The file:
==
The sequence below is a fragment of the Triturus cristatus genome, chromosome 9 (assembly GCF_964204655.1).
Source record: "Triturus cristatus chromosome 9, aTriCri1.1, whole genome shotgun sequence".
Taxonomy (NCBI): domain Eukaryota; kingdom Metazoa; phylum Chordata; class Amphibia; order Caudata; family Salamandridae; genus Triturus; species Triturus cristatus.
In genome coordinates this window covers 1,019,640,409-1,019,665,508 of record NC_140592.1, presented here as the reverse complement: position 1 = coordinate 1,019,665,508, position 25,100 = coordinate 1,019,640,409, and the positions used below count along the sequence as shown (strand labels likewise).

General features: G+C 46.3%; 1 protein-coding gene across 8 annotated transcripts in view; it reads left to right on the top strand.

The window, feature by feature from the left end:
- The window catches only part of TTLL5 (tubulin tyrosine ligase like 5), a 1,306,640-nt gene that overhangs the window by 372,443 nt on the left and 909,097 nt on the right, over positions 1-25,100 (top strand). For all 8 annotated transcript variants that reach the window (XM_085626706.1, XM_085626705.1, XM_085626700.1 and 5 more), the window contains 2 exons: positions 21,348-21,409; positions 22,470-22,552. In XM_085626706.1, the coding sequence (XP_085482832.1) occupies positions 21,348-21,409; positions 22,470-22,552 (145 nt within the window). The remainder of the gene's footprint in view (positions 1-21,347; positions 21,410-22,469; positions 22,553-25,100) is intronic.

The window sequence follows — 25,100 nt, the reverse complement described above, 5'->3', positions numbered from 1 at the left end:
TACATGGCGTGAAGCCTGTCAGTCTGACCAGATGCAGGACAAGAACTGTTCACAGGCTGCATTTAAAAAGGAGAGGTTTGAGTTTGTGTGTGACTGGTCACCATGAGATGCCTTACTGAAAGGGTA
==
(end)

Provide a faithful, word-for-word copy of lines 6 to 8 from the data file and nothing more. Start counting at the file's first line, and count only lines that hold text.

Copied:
The window, feature by feature from the left end:
- The window catches only part of TTLL5 (tubulin tyrosine ligase like 5), a 1,306,640-nt gene that overhangs the window by 372,443 nt on the left and 909,097 nt on the right, over positions 1-25,100 (top strand). For all 8 annotated transcript variants that reach the window (XM_085626706.1, XM_085626705.1, XM_085626700.1 and 5 more), the window contains 2 exons: positions 21,348-21,409; positions 22,470-22,552. In XM_085626706.1, the coding sequence (XP_085482832.1) occupies positions 21,348-21,409; positions 22,470-22,552 (145 nt within the window). The remainder of the gene's footprint in view (positions 1-21,347; positions 21,410-22,469; positions 22,553-25,100) is intronic.

The window sequence follows — 25,100 nt, the reverse complement described above, 5'->3', positions numbered from 1 at the left end: